And now, the latest: Michael Moore. Appearing on the Tonight Show with Jay Leno, Moore wore a suit and a clean-shaven chin, and spoke of Kerry's defeat. Not a fraudulent election, not a massive Republican conspiracy, but an electoral defeat. Moore tried to explain Kerry's loss... while everybody knows that he really won! The DUers are outraged. Some believe, as they did with Kerry, that Moore is plotting something, that his apparent joinder with the "defeatists" is all a scheme, a scam to get the Republicans off-guard. Some believe he must have been threatened. But most of them seem to think he's sold out. He's in the pocket of the Republicans. Think of it: Michael Moore in the pocket of the Republicans.

It's an awesome demonstration of the power of delusion. No theory, no matter how outlandish, will be rejected as long as it permits them to cling to their belief that their ideas are correct. It's fascinating to watch, and I encourage everyone to spend a few hours enjoying the spectacle.

November 30, 2004 in Election '04 | Permalink | Comments (20) | TrackBack

November 29, 2004

Election fraud proven!

The liberal sites are a-buzzin' with conclusive proof that the election in Ohio was stolen from John Kerry by George W. Bush. The evidence? The fact that C. Ellen Connally, the Democratic candidate for Chief Justice of the State Supreme Court, did better than John Kerry in certain counties.

This thread at Democratic Underground spells it all out, linking to the brave and intrepid reporter at FreePress.org who uncovered the fraud. Jesse Jackson has gotten into the act, saying that the situation does not "pass the smell test". Cliff Arneback, an attorney who is filing a legal challenge to the Ohio results, said "It's simply not credible that a vastly underfunded African-American female candidate at the bottom of the ticket could outpoll John Kerry in Butler County", and has also been quoted as saying that the "only possible explanation" is that votes were shifted from Kerry to Bush. Reportedly, Connally received over 257,000 more votes than Kerry.

This poster at DU sums it up nicely (emphasis added):

4 Counties in southern Ohio had big discrepancies between votes cast for Dem Prez (Kerry) and Dem Supreme Court (Connally)
Butler County: Connally got 45,457 more votes than Kerry
Clermont County: Connolly got 22,998 more votes than Kerry
Warren County: Connally got 24,785 more votes for Kerry
Hamilton County: Connally got 16,289 more votes for Kerry


Pls distribute this info!!! More to come....

Suspicious, very suspicious.

There's a slight problem, though. According to the Columbus Dispatch, John Kerry received 2,659,664 votes, while Connally received only 2,017,602. Far from a 257,000+ margin for Connally, this is actually a 642,062 margin for Kerry. So what gives?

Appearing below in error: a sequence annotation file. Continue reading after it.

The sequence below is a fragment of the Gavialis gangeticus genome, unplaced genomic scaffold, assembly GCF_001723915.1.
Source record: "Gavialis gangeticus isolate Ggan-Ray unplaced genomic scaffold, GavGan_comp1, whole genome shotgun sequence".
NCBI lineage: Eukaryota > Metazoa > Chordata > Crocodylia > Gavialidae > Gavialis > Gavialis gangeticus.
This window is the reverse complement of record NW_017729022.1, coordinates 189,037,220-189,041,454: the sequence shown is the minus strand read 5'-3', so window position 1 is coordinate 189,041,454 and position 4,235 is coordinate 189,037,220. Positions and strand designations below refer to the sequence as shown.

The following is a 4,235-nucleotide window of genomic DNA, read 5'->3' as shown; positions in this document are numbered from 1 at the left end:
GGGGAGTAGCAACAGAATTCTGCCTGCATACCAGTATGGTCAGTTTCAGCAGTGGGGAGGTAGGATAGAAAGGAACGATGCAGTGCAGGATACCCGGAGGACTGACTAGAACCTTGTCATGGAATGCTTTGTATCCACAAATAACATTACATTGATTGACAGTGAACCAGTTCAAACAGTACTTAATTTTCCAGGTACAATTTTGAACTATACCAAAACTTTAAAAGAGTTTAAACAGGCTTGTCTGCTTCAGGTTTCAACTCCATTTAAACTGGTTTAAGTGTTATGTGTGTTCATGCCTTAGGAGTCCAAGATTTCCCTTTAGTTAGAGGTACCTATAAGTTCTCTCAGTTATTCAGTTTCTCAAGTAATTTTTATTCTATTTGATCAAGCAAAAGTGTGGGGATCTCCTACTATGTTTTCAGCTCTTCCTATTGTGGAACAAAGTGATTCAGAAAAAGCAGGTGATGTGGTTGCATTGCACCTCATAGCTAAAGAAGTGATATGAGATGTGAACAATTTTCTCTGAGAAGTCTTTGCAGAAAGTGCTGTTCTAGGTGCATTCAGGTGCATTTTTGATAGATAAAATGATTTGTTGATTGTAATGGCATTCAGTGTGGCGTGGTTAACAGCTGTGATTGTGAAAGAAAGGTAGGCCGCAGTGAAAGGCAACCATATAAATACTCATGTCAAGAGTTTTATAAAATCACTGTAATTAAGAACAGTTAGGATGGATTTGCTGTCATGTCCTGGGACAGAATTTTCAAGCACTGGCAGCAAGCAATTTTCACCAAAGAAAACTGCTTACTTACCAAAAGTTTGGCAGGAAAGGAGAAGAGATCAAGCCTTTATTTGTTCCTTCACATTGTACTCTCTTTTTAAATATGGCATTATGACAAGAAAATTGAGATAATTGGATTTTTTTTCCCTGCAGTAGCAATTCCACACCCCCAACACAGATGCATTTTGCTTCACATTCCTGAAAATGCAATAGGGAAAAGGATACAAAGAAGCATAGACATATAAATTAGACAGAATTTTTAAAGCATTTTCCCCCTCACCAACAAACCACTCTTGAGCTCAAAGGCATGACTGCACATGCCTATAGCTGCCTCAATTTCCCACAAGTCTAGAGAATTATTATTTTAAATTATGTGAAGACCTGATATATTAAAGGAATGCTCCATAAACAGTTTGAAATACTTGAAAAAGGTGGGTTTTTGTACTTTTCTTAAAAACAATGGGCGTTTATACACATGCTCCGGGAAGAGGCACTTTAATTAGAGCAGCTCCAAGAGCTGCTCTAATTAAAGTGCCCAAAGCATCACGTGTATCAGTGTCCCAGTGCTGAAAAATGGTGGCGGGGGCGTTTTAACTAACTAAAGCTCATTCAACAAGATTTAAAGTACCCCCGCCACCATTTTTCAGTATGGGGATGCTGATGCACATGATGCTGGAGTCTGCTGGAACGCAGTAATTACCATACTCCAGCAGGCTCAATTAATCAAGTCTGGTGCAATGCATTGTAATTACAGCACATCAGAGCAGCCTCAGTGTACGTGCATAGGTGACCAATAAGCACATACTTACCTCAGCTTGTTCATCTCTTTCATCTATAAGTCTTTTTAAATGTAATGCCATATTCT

Well, if you read deeper into the damning FreePress.org article, we find that they're actually referring to Connally's margin over her opponent, incumbent Justice Thomas Moyer, versus Kerry's margin over his. They're saying that ( Connally - Moyer ) - ( Kerry - Bush ) is 257,000+. Fair enough.

But there's still a problem. By the Dispatch's count, Kerry lost to Bush by 136,483 votes, while Connally lost to Moyer by 291,505, leaving Kerry with a margin of 155,022 votes. (Note that all these figures are preliminary, and the final tally including absentees and valid provisional ballots will alter them slightly.) So now what gives?

Well, it turns out that ace investigative reporter Bob Fitrakis of FreePress.org picked 37 of Ohio's 88 counties in which Connally's margin exceeded Kerry's, and summed the totals to get his figure of 257,546. Seems to me that this means that in 51 of Ohio's 88 counties, Kerry outperformed Connally by 412,568, but okay. If Fitrakis and Arneback claim that this constitutes incontrovertible proof, for which there is no other possible explanation but fraud, who am I to argue?

In the interest of promoting fair elections, I decided to apply Fitrakis's and Arneback's proven method to my own home state of Washington, and the results I found are truly shocking.

I compared Bush's performance vis a vis Kerry with the performance of Republican candidate for Attorney General Rob McKenna. McKenna's opponent was liberal hero Deborah Senn, who as the state's Insurance Commissioner took on the evil big insurance companies and brought them to their knees. Certainly no Kerry voters would have pulled the lever for conservative (and miserable bastard) Rob McKenna, right?

Let's start with the DU post, in which poster "mod mom" found a "HUGE OH 4 county discrep betw Kerry + Connally". Believe it or not, I found the same thing in Washington!

King County (Seattle): McKenna got 82,364 more votes than Bush.
Snohomish County (Seattle northern suburbs): McKenna got 18,529 more votes than Bush.
Pierce County (Tacoma): McKenna got 10,987 more votes than Bush.
Thurston County (Olympia): McKenna got 10,164 more votes than Bush.

Truly astonishing. Lest you doubt that these are, in fact, liberal counties, note that while Kerry carried Washington State by 205,307 votes, he carried these four counties by a combined 323,592 votes.